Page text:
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Why Nottingham is the Bank of England’s leader of UK growth


As the latest official growth figures are announced it appears evident that England is beginning to recover from the long drawn out recession. From these figures Nottingham is now in the limelight and although hit badly by the recession, it Council have outlined that they have used this to their advantage.

“In a recession you have a chance to think radically,” says Nick McDonald, who is responsible for the city council's jobs and growth work. “What we are trying to get to now is a rebalanced economy with making things at its heart. Not cigarettes and bicycles but creative industries, green technology, biomedical,” he adds, referring to the city's heritage as the maker of Player's cigarettes and Raleigh bikes. Nottingham is awash with a vast culture and diversity throughout industries in which is should be celebrated.

The city council says its long list of projects, grants and business loans are already paying dividends. Since its launch in July 2012 the scheme has made more than £49m of finance available to businesses, and a record 3,762 new companies were set up last year. The council also touts the creation of 200 apprenticeships and 790 jobs.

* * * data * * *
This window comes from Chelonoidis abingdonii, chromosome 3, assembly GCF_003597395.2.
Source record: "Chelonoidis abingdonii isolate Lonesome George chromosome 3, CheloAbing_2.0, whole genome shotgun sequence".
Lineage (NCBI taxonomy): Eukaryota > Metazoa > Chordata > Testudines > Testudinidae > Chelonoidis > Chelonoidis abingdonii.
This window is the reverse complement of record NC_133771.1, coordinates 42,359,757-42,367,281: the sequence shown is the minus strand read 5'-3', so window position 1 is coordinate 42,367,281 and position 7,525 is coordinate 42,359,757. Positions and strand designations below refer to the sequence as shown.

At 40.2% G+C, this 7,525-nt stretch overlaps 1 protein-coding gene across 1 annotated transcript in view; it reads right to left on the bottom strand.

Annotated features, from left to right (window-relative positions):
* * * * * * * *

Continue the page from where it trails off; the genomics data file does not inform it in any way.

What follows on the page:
That goes some way towards the short-term employment goals, but longer-term Nottingham needs to build on its heritage of manufacturing and innovation, says Kathy McArdle, who is charged with regenerating the city's recently rebranded Creative Quarter.

This area of the city, based in Lace market hosts a range of creative shops and business’s. A private led sector, it has been set up to support an environment for innovative business’s to thrive and grow. The Creative Quarter gives opportunities for a variety of sectors such a creative industries, software design, even music making building on the success hubs such a biocity for bio-science and medi-science alongside Antenna and Broadway for creative and media production.

Cofounder Ewan Lamont says that Nottingham offered a cheaper alternative to London. There were other draws too, such as the city's two universities and other technology companies. “You have got a lot of talent here,” he says.
There is a newly found optimism for the city of Nottingham with exciting growth plans ahead.

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